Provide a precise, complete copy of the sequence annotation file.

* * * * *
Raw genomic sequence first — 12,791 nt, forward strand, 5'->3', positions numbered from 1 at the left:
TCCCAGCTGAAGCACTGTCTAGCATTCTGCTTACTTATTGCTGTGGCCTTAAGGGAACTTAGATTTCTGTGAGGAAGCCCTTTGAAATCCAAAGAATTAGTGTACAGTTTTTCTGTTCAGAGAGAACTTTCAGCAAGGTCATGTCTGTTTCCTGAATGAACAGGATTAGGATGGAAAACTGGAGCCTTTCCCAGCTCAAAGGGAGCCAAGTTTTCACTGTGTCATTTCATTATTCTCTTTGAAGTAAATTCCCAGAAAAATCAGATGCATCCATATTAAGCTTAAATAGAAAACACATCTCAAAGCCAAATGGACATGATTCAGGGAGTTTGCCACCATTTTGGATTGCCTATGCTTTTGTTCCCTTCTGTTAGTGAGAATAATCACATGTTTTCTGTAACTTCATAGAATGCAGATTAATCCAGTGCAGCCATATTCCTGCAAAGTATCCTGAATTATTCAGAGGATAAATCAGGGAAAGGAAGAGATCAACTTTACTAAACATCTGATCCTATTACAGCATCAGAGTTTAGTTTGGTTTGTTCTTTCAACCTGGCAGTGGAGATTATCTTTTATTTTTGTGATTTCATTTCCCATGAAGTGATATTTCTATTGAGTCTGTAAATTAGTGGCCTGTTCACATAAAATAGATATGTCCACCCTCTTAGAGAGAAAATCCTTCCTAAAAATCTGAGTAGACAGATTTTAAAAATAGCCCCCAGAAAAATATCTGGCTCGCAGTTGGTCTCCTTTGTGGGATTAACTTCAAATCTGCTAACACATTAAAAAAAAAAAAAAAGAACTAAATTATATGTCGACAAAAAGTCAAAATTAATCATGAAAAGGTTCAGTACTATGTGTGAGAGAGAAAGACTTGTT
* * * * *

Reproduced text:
Raw genomic sequence first — 12,791 nt, forward strand, 5'->3', positions numbered from 1 at the left:
TCCCAGCTGAAGCACTGTCTAGCATTCTGCTTACTTATTGCTGTGGCCTTAAGGGAACTTAGATTTCTGTGAGGAAGCCCTTTGAAATCCAAAGAATTAGTGTACAGTTTTTCTGTTCAGAGAGAACTTTCAGCAAGGTCATGTCTGTTTCCTGAATGAACAGGATTAGGATGGAAAACTGGAGCCTTTCCCAGCTCAAAGGGAGCCAAGTTTTCACTGTGTCATTTCATTATTCTCTTTGAAGTAAATTCCCAGAAAAATCAGATGCATCCATATTAAGCTTAAATAGAAAACACATCTCAAAGCCAAATGGACATGATTCAGGGAGTTTGCCACCATTTTGGATTGCCTATGCTTTTGTTCCCTTCTGTTAGTGAGAATAATCACATGTTTTCTGTAACTTCATAGAATGCAGATTAATCCAGTGCAGCCATATTCCTGCAAAGTATCCTGAATTATTCAGAGGATAAATCAGGGAAAGGAAGAGATCAACTTTACTAAACATCTGATCCTATTACAGCATCAGAGTTTAGTTTGGTTTGTTCTTTCAACCTGGCAGTGGAGATTATCTTTTATTTTTGTGATTTCATTTCCCATGAAGTGATATTTCTATTGAGTCTGTAAATTAGTGGCCTGTTCACATAAAATAGATATGTCCACCCTCTTAGAGAGAAAATCCTTCCTAAAAATCTGAGTAGACAGATTTTAAAAATAGCCCCCAGAAAAATATCTGGCTCGCAGTTGGTCTCCTTTGTGGGATTAACTTCAAATCTGCTAACACATTAAAAAAAAAAAAAAAGAACTAAATTATATGTCGACAAAAAGTCAAAATTAATCATGAAAAGGTTCAGTACTATGTGTGAGAGAGAAAGACTTGTT